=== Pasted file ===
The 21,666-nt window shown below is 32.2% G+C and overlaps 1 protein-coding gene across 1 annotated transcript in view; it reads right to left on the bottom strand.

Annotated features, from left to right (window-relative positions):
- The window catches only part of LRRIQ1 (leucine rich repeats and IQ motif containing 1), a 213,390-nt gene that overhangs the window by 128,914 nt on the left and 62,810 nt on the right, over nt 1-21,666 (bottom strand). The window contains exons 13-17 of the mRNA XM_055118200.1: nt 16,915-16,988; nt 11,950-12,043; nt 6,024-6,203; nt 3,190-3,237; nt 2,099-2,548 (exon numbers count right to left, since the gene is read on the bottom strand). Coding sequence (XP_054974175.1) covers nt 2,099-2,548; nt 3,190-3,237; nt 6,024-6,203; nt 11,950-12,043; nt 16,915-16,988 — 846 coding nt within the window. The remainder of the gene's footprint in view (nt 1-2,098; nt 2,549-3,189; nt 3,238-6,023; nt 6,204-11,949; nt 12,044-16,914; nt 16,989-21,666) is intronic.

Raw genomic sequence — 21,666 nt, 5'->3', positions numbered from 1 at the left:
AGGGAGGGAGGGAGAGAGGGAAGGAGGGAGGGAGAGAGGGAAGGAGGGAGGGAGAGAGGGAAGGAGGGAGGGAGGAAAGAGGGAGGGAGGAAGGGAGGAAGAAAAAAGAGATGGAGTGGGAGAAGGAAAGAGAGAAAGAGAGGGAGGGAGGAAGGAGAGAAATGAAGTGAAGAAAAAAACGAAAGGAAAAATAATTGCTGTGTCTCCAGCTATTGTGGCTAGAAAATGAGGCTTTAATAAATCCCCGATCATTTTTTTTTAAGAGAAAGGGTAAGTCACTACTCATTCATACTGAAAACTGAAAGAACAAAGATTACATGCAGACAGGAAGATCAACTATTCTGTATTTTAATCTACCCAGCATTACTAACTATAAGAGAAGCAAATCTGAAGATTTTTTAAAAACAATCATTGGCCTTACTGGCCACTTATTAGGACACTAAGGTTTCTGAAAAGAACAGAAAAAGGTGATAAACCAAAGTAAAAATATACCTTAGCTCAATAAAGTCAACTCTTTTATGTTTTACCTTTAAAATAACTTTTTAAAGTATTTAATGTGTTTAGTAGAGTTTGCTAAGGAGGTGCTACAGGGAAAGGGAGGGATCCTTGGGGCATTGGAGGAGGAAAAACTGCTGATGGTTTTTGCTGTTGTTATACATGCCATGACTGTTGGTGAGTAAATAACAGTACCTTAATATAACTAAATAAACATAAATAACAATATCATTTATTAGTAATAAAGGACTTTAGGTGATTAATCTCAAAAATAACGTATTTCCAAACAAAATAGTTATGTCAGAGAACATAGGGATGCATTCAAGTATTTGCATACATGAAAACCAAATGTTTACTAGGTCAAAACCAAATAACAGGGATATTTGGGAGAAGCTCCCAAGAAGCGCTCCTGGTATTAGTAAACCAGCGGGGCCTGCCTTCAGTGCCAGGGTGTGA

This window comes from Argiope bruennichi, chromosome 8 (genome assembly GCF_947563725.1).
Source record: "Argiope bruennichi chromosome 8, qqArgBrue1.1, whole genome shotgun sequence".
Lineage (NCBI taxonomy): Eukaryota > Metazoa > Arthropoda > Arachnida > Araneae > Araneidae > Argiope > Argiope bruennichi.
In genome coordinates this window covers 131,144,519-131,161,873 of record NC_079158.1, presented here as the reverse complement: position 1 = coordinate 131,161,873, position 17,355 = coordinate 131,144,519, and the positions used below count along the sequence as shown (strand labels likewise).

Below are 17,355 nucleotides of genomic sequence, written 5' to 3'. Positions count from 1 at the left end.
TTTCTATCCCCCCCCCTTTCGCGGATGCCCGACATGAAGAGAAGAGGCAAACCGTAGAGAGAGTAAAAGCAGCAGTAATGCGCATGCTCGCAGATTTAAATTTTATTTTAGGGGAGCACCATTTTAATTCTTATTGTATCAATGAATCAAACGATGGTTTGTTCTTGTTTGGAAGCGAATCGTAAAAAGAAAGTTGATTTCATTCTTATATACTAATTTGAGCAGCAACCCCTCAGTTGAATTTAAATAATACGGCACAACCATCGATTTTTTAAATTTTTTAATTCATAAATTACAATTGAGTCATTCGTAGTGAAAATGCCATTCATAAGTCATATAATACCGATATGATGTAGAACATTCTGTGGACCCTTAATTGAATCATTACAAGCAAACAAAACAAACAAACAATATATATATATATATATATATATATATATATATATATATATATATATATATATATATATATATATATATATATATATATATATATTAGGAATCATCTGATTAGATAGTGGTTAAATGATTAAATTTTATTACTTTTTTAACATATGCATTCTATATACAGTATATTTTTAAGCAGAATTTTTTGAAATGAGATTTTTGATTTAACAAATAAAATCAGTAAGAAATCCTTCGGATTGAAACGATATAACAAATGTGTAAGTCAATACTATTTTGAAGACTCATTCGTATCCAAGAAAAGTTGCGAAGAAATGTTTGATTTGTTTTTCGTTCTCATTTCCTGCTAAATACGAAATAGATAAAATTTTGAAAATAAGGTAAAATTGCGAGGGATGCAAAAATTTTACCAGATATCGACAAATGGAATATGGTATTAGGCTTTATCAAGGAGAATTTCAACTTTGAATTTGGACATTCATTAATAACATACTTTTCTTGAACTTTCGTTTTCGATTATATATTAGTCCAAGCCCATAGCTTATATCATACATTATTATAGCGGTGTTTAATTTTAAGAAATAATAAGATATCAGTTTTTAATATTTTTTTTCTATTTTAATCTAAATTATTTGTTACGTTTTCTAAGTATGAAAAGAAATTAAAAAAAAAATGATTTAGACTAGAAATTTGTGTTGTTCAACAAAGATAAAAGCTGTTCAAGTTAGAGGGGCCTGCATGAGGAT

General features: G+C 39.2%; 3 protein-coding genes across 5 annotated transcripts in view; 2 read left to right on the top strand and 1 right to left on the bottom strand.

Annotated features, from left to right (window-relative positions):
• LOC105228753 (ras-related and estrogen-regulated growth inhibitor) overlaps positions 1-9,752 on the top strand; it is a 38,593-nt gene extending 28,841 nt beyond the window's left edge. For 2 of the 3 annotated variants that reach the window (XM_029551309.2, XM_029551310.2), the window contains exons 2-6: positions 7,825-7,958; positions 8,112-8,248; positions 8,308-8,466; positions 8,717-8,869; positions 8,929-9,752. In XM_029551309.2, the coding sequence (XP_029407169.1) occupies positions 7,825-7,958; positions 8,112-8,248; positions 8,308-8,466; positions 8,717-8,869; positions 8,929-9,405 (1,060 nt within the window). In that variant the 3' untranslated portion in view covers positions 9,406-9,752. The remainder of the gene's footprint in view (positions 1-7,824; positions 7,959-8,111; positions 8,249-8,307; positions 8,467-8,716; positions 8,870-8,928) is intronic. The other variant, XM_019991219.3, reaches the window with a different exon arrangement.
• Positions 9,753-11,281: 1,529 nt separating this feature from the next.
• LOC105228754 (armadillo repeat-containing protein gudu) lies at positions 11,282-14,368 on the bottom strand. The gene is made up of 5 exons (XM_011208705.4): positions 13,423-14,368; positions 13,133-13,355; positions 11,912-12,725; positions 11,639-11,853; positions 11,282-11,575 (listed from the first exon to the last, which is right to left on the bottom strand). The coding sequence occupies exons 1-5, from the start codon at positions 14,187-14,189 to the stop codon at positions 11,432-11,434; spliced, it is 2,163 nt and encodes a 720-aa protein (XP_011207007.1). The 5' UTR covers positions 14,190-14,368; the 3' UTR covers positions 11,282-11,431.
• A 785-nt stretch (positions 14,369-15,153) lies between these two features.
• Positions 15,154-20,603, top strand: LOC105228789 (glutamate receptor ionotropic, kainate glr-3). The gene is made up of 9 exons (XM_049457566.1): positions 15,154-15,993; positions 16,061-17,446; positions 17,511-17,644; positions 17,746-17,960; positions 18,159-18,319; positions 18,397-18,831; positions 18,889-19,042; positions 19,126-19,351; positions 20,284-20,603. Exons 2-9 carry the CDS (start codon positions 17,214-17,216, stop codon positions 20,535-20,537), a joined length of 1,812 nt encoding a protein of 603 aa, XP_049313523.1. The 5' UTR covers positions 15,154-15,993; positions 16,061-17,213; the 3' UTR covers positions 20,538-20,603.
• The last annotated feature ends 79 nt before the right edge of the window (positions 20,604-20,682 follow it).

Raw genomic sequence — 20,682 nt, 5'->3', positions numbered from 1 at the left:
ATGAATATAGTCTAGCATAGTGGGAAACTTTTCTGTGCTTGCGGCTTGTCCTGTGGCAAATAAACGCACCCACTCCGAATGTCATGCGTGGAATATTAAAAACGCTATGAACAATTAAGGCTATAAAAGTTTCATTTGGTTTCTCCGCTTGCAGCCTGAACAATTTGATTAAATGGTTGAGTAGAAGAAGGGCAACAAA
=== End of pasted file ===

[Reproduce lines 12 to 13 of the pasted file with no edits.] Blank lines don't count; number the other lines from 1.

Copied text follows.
General features: G+C 39.2%; 3 protein-coding genes across 5 annotated transcripts in view; 2 read left to right on the top strand and 1 right to left on the bottom strand.

Annotated features, from left to right (window-relative positions):